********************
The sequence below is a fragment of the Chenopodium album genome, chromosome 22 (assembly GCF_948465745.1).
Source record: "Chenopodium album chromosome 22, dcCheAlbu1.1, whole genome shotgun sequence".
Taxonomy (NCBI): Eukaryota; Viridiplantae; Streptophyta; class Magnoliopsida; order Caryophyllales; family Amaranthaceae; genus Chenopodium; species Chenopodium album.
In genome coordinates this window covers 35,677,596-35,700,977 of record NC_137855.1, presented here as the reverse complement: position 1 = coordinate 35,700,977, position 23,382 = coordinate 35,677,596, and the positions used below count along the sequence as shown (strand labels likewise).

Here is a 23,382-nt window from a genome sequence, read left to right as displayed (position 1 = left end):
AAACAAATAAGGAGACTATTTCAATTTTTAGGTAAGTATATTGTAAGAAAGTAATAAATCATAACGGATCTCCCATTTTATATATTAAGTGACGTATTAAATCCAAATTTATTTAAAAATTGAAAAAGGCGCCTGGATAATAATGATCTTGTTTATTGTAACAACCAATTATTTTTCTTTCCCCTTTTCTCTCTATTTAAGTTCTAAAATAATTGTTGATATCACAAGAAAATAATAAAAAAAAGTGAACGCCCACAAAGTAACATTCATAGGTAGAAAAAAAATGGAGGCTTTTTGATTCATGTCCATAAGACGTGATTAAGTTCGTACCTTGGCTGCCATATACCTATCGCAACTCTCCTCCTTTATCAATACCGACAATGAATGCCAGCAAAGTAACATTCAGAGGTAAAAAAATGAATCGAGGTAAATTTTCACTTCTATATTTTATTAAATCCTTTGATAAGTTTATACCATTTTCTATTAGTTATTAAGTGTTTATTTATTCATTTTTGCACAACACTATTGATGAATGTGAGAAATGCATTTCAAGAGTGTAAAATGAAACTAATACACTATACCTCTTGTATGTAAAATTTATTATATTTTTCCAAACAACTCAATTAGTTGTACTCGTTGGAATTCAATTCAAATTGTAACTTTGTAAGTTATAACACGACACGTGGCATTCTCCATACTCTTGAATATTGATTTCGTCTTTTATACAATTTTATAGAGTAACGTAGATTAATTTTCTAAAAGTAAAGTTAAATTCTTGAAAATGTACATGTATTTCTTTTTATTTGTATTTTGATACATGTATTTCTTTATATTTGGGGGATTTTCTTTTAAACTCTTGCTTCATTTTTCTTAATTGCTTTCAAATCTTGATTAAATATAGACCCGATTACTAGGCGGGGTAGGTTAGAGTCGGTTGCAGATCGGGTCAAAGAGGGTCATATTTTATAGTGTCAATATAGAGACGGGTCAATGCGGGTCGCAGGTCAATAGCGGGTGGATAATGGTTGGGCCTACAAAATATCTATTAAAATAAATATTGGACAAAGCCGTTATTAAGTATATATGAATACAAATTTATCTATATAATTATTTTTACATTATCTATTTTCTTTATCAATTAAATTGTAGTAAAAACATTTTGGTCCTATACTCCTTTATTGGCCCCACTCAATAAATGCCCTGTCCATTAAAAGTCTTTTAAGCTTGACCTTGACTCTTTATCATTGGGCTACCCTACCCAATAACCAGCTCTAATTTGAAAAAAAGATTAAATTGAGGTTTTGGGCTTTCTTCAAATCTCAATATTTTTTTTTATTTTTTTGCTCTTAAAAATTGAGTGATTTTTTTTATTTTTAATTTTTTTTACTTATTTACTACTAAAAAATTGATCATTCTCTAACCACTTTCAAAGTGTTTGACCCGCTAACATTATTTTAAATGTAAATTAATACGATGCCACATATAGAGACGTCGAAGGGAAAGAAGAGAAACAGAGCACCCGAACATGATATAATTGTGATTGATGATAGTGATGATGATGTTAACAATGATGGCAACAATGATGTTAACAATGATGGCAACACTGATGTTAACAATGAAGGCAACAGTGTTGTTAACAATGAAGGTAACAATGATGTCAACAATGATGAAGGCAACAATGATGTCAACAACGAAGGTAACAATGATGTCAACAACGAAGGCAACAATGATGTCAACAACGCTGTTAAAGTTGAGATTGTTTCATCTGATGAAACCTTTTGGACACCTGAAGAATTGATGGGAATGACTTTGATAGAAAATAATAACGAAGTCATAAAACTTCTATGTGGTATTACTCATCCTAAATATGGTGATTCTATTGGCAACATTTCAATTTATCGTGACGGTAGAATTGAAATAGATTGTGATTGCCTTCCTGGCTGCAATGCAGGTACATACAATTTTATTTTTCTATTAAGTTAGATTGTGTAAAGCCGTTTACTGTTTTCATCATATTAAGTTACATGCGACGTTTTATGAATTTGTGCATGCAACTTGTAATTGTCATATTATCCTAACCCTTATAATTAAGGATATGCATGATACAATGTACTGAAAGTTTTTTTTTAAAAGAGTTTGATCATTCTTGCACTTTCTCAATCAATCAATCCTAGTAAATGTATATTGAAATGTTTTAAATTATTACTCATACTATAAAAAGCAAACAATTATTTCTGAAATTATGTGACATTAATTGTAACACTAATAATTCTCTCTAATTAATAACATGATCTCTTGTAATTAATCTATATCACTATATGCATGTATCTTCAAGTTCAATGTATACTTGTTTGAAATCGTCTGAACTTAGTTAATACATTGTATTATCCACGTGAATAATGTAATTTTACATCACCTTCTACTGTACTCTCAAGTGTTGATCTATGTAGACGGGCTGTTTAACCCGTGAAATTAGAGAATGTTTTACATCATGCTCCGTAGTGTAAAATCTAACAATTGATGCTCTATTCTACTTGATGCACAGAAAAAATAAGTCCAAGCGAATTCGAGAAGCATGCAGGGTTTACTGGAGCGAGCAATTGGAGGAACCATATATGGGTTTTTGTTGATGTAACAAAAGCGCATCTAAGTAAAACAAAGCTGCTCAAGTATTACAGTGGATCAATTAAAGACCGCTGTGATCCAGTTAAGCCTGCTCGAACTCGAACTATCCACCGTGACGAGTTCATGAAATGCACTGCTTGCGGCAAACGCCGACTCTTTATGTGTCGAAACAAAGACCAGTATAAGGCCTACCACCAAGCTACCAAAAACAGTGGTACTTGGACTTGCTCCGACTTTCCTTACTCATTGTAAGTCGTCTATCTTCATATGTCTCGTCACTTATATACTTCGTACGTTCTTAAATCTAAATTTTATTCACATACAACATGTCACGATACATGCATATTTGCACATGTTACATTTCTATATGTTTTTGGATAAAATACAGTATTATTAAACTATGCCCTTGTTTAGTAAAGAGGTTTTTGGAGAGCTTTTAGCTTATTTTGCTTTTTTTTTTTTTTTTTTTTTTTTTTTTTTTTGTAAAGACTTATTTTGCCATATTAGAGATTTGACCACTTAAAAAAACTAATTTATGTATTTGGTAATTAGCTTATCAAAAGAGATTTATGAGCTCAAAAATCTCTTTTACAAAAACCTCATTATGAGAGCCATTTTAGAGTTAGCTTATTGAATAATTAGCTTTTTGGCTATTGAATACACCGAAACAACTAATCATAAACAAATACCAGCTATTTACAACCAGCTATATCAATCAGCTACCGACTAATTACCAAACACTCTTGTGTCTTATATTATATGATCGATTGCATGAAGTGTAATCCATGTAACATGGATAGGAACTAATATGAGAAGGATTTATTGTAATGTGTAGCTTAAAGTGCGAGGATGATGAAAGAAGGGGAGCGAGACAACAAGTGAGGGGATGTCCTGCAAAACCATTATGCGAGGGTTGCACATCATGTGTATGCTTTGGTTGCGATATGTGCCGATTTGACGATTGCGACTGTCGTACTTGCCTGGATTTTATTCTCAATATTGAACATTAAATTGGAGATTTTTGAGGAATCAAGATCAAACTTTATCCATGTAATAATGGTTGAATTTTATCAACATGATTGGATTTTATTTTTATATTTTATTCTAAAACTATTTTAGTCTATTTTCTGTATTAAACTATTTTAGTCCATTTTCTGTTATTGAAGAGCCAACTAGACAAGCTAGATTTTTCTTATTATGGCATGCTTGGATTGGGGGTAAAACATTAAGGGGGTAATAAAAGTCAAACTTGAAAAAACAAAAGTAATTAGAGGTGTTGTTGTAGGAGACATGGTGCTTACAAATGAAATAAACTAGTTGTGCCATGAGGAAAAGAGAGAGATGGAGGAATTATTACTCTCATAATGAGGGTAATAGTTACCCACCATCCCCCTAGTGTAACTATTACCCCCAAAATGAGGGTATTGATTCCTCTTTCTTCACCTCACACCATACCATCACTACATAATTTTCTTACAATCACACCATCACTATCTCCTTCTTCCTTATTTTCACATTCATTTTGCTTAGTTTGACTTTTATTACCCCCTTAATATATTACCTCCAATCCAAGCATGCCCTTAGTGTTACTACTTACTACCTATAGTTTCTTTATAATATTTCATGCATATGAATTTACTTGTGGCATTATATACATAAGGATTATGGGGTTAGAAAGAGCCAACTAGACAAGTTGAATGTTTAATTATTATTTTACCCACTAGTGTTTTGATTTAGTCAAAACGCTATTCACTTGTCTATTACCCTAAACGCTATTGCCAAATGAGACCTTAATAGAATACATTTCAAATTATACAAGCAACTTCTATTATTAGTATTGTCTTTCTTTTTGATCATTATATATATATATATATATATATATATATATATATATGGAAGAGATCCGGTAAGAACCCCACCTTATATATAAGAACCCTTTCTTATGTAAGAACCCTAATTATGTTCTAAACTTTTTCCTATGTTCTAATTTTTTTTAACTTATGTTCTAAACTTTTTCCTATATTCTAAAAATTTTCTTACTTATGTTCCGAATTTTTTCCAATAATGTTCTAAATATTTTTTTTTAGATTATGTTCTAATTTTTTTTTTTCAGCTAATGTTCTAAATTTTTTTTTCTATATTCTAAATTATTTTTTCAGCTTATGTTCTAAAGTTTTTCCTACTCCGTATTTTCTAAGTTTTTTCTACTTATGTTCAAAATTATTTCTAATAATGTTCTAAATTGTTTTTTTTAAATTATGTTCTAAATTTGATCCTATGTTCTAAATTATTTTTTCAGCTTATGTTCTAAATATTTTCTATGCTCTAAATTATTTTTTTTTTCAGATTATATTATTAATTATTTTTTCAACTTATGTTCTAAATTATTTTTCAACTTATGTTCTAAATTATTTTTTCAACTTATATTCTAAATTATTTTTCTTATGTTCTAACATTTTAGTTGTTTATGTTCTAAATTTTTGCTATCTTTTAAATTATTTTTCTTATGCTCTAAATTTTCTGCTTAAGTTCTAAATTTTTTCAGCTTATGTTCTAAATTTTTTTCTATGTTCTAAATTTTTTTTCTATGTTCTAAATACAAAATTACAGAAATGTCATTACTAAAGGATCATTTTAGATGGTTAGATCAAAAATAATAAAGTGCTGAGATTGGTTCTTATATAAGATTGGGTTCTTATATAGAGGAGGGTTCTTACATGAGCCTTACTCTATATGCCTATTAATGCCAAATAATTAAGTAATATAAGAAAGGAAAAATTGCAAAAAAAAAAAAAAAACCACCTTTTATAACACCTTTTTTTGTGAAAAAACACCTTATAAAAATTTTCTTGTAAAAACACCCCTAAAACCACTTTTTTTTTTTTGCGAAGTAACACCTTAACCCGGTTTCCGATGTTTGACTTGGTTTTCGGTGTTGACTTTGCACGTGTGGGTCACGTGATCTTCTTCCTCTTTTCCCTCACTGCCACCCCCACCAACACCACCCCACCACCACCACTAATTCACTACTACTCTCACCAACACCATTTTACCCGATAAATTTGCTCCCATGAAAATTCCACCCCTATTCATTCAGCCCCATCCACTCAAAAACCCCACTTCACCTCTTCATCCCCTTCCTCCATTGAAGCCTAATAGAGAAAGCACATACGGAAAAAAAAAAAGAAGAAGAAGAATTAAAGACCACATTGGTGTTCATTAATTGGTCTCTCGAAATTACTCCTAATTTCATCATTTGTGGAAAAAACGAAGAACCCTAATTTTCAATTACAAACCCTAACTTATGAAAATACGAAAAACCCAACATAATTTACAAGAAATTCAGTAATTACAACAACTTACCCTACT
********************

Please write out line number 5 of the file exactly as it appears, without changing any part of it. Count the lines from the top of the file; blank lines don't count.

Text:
Here is a 23,382-nt window from a genome sequence, read left to right as displayed (position 1 = left end):